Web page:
Got a Windows Mobile phone? There's no Windows 7 Phone Series upgrade for you
Could someone please give back Steve Ballmer's brain? He really needs it. The Web is buzzing about a Microsoft executive telling APC Magazine that existing Windows Mobile handsets will not be eligible for Windows Phone 7 Series upgrades. Is Ballmer, Microsoft's CEO, out of his fraking mind for letting this happen? Oh, right, someone took away his brain. Please return it.
What's all the fuss about? Firstly, the no-upgrade policy gives every possible Windows Mobile buyer every reason not to purchase. Secondly, the hottest WinMo phone, the HTC HD2, is suddenly a Windows Phone 7 Series brick. According to Natasha Kwan, Microsoft's Asia-Pacific region Mobile Communications Business GM, the HD2 "doesn't qualify because it doesn't have the three buttons." The smartphone has too much of a good thing--five buttons.
OK, sometimes Microsoft executives shoot off at the mouth, so I contacted the company's PR firm for clarification. I got one of those twisty statements that could mean one thing when it probably means another: "For Windows Phone 7 Series we are enforcing a strict set of hardware requirements to ensure a consistently great experience for end-users and developers. While we cannot confirm that WM6.X phones that satisfy those requirements will be upgradeable, every Windows Phone 7 Series device will be upgradeable with improvements and features we deliver with subsequent Windows Phone 7 Series releases."
That's doggy talk for "no Windows Mobile 6.x handset will qualify for Windows Phone 7 Series upgrades, but we don't dare say so." The unstated strict hardware requirement: That Windows Phone logo button. With the HD2, I'd wager the problem isn't so much too many buttons but not enough of the right kind. Because by all other measures -- processor, screen size and kind and graphics capability, among others -- the HTC HD2 should otherwise be able to run Windows Phone 7 Series.
For frak's sake, Microsoft, why don't you make your own phone? If the hardware requirements are going to be so strict for an operating system manufacturers must pay for -- rather than get, say, Google Android for free -- Microsoft should just make its own phone. Dissing HD2 owners is simply unthinkable. It's the hot Windows Mobile phone -- the only one really. Please, thief, return Steve Ballmer's brain because, as the Ramones sang it: "My brain is hanging upside down."
Unlucky T-Mobile USA is ready to launch the HD2. How's that for the mother of lousy timing? The company's offices are in Bellevue, Wash., or about 10 miles drive up the 405 to 1 Microsoft Way in Redmond. T-Mobile should dispatch employees to assist in the search for Steve Ballmer's brain.
Microsoft's position -- or lack of it -- about Windows Mobile handset upgrades is brain boggling times three. Nilay Patel writes at Engadget:
Making matters even less clear, we asked Microsoft's Director of Consumer Experiences Aaron Woodman about the HD2 directly on The Engadget Show, and he politely declined to tell us about the device's upgradability, and said that WP7's final required specs would be revealed at MIX '10. We'll be honest: we're taking all this confusion to mean that Microsoft hasn't quite figured out how to say the HD2 is at a dead end just before it launches on T-Mobile US.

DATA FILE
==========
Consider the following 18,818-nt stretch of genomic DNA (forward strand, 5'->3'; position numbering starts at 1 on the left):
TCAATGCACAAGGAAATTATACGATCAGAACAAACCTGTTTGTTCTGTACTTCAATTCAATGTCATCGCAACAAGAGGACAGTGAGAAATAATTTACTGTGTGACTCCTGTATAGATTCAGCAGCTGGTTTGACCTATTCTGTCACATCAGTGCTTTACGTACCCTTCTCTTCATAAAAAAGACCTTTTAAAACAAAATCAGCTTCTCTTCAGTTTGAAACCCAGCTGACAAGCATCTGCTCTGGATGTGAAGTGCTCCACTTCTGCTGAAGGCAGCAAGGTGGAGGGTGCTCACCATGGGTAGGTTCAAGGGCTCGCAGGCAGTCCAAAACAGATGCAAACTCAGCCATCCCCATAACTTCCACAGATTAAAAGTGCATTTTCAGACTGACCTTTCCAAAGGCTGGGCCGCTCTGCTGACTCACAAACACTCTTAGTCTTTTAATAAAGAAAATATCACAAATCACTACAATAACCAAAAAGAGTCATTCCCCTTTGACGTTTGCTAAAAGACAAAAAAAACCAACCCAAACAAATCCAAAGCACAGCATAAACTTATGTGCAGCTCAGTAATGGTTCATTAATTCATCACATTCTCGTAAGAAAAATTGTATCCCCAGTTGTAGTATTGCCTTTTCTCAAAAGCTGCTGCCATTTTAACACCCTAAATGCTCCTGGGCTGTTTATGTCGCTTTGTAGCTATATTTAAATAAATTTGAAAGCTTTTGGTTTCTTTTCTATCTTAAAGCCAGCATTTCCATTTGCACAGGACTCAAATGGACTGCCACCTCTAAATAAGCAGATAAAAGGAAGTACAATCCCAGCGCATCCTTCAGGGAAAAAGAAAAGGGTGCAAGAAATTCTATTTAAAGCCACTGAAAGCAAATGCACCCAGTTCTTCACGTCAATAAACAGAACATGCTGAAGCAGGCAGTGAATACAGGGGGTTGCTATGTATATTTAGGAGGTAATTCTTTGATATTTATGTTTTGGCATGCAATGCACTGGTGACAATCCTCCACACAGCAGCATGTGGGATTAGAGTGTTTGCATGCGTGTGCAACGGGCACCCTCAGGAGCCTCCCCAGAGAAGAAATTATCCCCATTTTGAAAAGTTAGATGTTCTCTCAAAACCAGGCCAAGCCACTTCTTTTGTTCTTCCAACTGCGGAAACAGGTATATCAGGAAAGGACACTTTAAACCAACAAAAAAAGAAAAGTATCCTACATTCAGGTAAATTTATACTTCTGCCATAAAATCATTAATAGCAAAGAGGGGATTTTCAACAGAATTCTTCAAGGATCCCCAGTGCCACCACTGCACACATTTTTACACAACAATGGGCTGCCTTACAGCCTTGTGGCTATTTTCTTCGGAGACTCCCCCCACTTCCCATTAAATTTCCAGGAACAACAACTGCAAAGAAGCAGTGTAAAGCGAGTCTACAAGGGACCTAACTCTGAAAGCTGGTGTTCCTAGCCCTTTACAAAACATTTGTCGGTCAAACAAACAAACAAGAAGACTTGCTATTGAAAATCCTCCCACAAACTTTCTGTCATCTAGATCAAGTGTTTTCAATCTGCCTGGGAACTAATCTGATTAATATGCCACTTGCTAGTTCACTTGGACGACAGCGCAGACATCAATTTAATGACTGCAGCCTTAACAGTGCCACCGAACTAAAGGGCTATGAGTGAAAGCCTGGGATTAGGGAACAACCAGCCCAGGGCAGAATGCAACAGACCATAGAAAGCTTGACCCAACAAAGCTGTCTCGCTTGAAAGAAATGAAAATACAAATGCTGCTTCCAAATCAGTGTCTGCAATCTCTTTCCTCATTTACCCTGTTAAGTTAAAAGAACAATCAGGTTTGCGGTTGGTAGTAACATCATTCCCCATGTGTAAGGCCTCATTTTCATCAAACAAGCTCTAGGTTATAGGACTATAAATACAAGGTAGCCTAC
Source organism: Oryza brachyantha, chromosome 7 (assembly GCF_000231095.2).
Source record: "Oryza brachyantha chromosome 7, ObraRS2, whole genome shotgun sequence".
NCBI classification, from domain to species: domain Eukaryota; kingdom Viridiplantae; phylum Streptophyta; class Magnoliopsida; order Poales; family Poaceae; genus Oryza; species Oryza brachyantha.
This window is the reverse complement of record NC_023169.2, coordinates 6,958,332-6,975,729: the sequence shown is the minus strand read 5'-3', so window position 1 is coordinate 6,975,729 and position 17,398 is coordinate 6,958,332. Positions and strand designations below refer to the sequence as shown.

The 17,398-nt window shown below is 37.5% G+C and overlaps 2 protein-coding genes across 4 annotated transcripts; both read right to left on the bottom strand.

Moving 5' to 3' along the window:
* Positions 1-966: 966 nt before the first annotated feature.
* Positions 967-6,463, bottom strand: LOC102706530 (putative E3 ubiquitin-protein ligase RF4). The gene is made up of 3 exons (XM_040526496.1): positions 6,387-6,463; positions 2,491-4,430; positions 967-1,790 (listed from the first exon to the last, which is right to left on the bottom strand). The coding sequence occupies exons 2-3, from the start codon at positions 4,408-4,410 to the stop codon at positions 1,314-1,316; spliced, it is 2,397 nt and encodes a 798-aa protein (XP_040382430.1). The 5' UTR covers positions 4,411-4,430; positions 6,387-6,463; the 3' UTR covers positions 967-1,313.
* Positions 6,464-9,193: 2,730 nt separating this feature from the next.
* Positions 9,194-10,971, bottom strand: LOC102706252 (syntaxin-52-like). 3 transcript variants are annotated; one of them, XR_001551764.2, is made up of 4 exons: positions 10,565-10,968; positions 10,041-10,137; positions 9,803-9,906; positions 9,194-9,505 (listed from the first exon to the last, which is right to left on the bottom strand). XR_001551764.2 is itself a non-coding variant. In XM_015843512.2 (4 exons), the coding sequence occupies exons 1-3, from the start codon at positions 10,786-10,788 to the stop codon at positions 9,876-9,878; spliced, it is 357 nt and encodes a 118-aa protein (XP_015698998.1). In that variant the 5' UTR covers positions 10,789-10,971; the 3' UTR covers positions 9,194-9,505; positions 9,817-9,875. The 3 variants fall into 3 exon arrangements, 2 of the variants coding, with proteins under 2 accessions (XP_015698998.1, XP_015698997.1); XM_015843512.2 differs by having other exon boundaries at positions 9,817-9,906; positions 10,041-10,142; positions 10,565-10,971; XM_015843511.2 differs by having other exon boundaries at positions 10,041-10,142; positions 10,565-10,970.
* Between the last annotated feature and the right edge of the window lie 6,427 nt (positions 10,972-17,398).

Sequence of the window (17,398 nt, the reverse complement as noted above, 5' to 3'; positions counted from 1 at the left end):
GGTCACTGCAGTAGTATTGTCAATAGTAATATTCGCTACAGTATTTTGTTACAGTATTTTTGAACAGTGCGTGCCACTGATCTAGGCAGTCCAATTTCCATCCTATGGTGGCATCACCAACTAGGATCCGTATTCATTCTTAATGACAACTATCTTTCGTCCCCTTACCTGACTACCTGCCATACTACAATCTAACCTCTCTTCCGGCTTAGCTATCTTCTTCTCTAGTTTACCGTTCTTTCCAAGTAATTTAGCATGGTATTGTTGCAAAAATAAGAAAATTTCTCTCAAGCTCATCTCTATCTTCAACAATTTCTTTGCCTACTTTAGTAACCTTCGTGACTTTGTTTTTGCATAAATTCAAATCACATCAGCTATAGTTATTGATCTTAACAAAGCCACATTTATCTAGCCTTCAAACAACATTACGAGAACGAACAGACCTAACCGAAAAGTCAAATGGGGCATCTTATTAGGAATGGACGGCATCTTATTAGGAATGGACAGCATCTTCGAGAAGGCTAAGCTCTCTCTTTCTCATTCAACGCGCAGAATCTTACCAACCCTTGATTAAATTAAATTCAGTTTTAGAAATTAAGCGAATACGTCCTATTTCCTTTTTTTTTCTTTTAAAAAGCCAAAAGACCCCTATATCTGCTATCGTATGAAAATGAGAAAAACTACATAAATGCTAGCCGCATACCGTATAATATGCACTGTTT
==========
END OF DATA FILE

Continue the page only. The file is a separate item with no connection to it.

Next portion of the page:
Yeah, Microsoft sure loves its hardware partners. You can ask any of the MP3 player manufacturers that supported PlaysForSure six years ago. Microsoft was all huggy, kissy before dumping them all for Zune. Microsoft's branded music player ended any Microsoft blabber talk about device "choice." Surely, there's a Microsoft phone somewhere in the future. Why drag out hardware partners' misery?
Unless -- gasp -- they learned something from Microsoft's past behavior. Microsoft's wishy washy statements about WinMo handsets' future fate might just be enough for many partners to cool their Windows Phone 7 Series jets and look elsewhere -- like Android. That's a path still leading to a Microsoft branded phone, assuming few manufacturers really step up to license the new OS.
There really isn't any confusion here, by the way. Microsoft is keeping Windows Mobile alive for a reason. Company execs can't exactly look existing hardware partners or customers in the face and say, "There's no Windows 7 Phone Series upgrade for you," if there's no Windows Mobile alternative. By continuing the operating system as Windows Phone Classic, Microsoft has placed a back door for quick escape: Windows Phone Classic is the upgrade path for Windows Mobile.
I tease about Steve Ballmer losing his brain because I like the guy. No offense is intended. I stand by my late-January post defending Ballmer. That said, starting over with a new mobile operating system was smart. Good job, Microsoft. But potentially killing sales of existing Windows Mobile handsets is simply stupid. Potentially alienating existing hardware partners and customers is stupider still.